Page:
What is White Tea?

What is white tea
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Many proved health benefits, light and airy sweet floral flavor and beautiful leaves are the main reasons white tea is receiving more and more attention from tea drinkers world-wide. The birthplace of today’s white tea is the Chinese province of Fujian.Learn about the history of white tea, different types, flavor profile and benefits.

What is white tea?

White tea is one of the main six tea types. Just like any other real tea, it’s made from Camellia sinensis. What makes it unique is the processing method – it’s only withered and dried. Although the process of making this type of tea sounds easy, it takes a lot of knowledge and attention to result in leaves with beautifully preserved color, nutrients and freshness.

White tea is not a wide category and includes only several main types – Silver Needle, Pai Mu Tan or White Peony, Shou Mei, Gong Mei and less common, Yue Guang Bai and New Technique white tea. Although the most of white tea is produced in China, especially in Fujian, the birthplace of this type, other countries like Sri Lanka, Japan and India producing their own types too, mostly in the form of a silver needle.

The naming of white tea is very similar to the Indian and Sri Lankan way – Silver Needle will contain only buds and Pai Mu Tan a bud and one or two leaves. Gong Mei and Shou Mei will both contain buds but second, third and fourth leaf as well.

White tea caffeine content

It’s often considered that white tea has the least caffeine, and sometimes even referred to as almost caffeine free. However, it’s almost impossible to say how much caffeine is in each and every cup of tea. Type of tea leaves, varietal, harvest time and processing methods will all have an influence on the final caffeine content. Teas that contain more buds are likely to have more caffeine, while the more mature older leaves are a better choice if you want to reduce caffeine intake.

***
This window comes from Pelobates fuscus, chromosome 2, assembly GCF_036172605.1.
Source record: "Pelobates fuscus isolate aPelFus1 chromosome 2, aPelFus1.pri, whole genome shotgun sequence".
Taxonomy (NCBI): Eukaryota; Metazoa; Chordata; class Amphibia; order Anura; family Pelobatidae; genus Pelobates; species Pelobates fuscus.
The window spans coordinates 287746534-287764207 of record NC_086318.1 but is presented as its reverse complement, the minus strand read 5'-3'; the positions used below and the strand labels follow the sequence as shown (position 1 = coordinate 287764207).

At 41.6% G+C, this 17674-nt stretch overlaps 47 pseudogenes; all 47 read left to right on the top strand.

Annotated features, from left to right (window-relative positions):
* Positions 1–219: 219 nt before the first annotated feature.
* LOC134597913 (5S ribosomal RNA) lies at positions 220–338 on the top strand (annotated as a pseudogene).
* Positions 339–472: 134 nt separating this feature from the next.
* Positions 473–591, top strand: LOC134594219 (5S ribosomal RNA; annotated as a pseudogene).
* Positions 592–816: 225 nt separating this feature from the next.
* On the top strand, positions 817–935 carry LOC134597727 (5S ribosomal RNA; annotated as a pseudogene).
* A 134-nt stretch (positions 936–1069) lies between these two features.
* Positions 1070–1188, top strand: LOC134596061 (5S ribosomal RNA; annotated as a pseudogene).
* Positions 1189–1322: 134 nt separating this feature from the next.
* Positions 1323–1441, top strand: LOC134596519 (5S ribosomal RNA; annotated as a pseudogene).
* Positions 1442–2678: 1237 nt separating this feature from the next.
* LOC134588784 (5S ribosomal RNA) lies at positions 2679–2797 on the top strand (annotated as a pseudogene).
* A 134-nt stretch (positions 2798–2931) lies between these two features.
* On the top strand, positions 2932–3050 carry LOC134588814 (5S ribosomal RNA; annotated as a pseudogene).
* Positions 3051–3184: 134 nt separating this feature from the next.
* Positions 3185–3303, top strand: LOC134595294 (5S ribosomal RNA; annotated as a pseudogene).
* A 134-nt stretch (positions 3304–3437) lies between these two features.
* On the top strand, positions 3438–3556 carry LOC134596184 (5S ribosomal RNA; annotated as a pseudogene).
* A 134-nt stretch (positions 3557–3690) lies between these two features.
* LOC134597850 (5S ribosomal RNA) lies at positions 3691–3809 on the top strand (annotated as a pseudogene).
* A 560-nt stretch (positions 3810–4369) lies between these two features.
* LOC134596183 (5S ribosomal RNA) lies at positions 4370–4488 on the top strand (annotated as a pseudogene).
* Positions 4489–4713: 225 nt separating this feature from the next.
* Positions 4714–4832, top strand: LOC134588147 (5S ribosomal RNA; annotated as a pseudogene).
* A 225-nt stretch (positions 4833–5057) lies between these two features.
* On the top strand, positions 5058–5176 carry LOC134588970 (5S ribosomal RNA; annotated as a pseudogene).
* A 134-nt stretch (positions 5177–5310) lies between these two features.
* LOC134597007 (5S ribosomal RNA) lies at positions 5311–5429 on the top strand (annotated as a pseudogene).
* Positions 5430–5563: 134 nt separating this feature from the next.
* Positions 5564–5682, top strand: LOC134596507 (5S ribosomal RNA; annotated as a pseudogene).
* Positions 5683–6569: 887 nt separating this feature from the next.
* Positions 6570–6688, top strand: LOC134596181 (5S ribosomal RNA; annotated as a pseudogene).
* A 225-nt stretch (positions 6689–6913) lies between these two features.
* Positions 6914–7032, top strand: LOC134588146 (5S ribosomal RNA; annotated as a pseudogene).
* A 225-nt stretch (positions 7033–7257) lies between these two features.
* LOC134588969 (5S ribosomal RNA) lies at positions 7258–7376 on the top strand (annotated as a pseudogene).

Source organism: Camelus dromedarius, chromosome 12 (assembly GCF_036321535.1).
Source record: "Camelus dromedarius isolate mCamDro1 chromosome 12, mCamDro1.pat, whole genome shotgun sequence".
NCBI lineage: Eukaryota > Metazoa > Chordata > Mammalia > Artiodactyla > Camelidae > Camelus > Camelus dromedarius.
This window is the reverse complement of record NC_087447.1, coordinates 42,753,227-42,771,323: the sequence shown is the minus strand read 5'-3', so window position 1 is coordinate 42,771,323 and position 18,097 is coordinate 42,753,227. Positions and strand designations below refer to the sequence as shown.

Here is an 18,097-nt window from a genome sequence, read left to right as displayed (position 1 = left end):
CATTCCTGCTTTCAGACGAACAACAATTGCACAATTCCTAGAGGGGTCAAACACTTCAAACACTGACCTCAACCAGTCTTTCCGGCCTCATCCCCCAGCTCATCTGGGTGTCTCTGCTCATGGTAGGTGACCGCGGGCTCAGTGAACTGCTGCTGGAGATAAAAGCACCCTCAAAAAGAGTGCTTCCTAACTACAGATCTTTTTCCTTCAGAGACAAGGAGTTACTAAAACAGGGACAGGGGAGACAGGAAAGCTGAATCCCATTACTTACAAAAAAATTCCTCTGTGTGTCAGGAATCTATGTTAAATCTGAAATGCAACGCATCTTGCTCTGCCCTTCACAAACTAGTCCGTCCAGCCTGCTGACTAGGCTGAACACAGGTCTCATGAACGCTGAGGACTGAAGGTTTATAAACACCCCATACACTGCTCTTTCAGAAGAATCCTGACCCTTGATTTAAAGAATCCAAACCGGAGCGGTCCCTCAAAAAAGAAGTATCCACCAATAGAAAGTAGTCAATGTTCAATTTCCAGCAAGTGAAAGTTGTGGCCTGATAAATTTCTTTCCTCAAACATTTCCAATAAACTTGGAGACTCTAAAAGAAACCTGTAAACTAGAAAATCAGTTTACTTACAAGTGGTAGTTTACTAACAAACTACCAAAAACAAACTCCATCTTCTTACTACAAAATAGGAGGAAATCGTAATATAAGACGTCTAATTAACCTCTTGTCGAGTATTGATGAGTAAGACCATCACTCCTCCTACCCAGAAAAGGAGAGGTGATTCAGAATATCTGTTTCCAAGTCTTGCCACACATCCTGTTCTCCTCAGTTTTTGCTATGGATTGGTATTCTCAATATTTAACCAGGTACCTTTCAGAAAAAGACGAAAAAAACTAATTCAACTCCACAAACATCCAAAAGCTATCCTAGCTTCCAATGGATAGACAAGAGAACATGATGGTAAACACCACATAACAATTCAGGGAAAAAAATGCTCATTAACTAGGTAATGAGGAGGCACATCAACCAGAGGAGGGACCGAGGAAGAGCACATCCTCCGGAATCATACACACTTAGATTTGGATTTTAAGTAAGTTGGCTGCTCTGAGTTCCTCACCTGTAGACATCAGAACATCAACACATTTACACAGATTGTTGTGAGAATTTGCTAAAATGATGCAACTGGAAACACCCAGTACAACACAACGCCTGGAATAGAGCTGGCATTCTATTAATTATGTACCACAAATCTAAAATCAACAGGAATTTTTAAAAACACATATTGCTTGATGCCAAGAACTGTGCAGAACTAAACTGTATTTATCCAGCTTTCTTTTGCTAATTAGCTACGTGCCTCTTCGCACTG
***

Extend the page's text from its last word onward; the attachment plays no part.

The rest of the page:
Therefore, Silver Needle white tea will generally have the most caffeine of all white teas. White Peony on the other hand, a tea that contains bigger leaves as well but is also harvested in spring, is likely to have less than Silver Needle, but more than Shou Mei, a tea made from later harvests containing both buds, leaves and stalks.

One research on 37 commercially available teas showed that Pai Mu Tan white tea had much more caffeine than many green and black teas, especially Ceylon and Darjeeling, with 18 mg per gram of leaves[1]. Not a negligible amount, compared to 14 mg in Darjeeling and only 11 mg in Chinese sencha.

What are white tea benefits?

Similar to green tea, white tea contains L-theanine, caffeine and a catechin EGCg (epigallocatechin gallate). EGCG as an antioxidant has a cell-protective power and many other benefits that make tea one of the healthiest drinks in the world. Other compounds often researched for beneficial properties are gallic, caffeic, chlorogenic or cinnamic acids, quercetin and proanthocyanidols, caffeine, theophylline, l-theanine and minerals such as fluorine, manganese or chromium[2].

Studies have showed that white tea has the highest levels of GABA[3] and EGCg, potentially higher than some green teas[4]. Because white tea is the closest to fresh leaves of a tea plant, it doesn’t surprise it contains more nutrients, not destroyed by the regular processing methods for green and black tea. The maximum possible amount of catechins in the white tea is much higher than the maximum amount of catechins in green tea. Furthermore, to be released into water, antioxidants need specific water temperature. Temperature used for brewing tea is quite often higher than the one for brewing green tea. This is another reason why, with a proper brewing, white tea might give more benefits than green tea.